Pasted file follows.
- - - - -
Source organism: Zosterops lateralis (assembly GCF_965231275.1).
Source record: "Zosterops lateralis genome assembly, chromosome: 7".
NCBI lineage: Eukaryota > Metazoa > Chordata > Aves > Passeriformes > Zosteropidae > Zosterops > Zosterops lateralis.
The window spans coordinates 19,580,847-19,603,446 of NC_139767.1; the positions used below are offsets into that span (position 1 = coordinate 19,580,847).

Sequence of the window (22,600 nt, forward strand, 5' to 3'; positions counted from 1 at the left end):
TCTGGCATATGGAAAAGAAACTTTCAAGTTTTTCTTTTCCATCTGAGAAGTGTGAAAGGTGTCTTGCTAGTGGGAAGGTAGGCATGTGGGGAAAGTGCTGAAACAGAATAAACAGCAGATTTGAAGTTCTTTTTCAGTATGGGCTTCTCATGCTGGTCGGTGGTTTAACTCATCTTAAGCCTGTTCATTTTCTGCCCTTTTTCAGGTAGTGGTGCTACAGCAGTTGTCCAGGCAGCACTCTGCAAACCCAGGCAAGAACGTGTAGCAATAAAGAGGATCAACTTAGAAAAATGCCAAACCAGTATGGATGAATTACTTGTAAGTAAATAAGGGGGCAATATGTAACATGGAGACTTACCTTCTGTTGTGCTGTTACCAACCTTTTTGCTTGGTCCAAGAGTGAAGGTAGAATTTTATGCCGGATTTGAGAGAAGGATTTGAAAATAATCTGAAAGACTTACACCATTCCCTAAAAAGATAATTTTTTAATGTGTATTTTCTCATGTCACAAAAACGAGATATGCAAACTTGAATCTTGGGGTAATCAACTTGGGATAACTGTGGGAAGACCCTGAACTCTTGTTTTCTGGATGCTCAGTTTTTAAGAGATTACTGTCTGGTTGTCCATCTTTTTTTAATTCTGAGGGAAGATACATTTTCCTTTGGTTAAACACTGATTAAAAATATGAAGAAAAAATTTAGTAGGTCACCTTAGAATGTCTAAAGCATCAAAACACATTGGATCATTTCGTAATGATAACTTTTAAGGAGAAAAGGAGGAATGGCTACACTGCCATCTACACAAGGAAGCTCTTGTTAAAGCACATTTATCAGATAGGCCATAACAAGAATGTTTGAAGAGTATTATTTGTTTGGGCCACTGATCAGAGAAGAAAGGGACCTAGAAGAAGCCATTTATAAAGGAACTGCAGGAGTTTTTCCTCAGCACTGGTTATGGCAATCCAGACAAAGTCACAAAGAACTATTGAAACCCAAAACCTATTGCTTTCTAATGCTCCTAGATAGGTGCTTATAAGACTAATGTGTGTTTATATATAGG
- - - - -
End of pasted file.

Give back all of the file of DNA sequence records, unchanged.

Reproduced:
Source organism: Zosterops lateralis (assembly GCF_965231275.1).
Source record: "Zosterops lateralis genome assembly, chromosome: 7".
NCBI lineage: Eukaryota > Metazoa > Chordata > Aves > Passeriformes > Zosteropidae > Zosterops > Zosterops lateralis.
The window spans coordinates 19,580,847-19,603,446 of NC_139767.1; the positions used below are offsets into that span (position 1 = coordinate 19,580,847).

Sequence of the window (22,600 nt, forward strand, 5' to 3'; positions counted from 1 at the left end):
TCTGGCATATGGAAAAGAAACTTTCAAGTTTTTCTTTTCCATCTGAGAAGTGTGAAAGGTGTCTTGCTAGTGGGAAGGTAGGCATGTGGGGAAAGTGCTGAAACAGAATAAACAGCAGATTTGAAGTTCTTTTTCAGTATGGGCTTCTCATGCTGGTCGGTGGTTTAACTCATCTTAAGCCTGTTCATTTTCTGCCCTTTTTCAGGTAGTGGTGCTACAGCAGTTGTCCAGGCAGCACTCTGCAAACCCAGGCAAGAACGTGTAGCAATAAAGAGGATCAACTTAGAAAAATGCCAAACCAGTATGGATGAATTACTTGTAAGTAAATAAGGGGGCAATATGTAACATGGAGACTTACCTTCTGTTGTGCTGTTACCAACCTTTTTGCTTGGTCCAAGAGTGAAGGTAGAATTTTATGCCGGATTTGAGAGAAGGATTTGAAAATAATCTGAAAGACTTACACCATTCCCTAAAAAGATAATTTTTTAATGTGTATTTTCTCATGTCACAAAAACGAGATATGCAAACTTGAATCTTGGGGTAATCAACTTGGGATAACTGTGGGAAGACCCTGAACTCTTGTTTTCTGGATGCTCAGTTTTTAAGAGATTACTGTCTGGTTGTCCATCTTTTTTTAATTCTGAGGGAAGATACATTTTCCTTTGGTTAAACACTGATTAAAAATATGAAGAAAAAATTTAGTAGGTCACCTTAGAATGTCTAAAGCATCAAAACACATTGGATCATTTCGTAATGATAACTTTTAAGGAGAAAAGGAGGAATGGCTACACTGCCATCTACACAAGGAAGCTCTTGTTAAAGCACATTTATCAGATAGGCCATAACAAGAATGTTTGAAGAGTATTATTTGTTTGGGCCACTGATCAGAGAAGAAAGGGACCTAGAAGAAGCCATTTATAAAGGAACTGCAGGAGTTTTTCCTCAGCACTGGTTATGGCAATCCAGACAAAGTCACAAAGAACTATTGAAACCCAAAACCTATTGCTTTCTAATGCTCCTAGATAGGTGCTTATAAGACTAATGTGTGTTTATATATAGG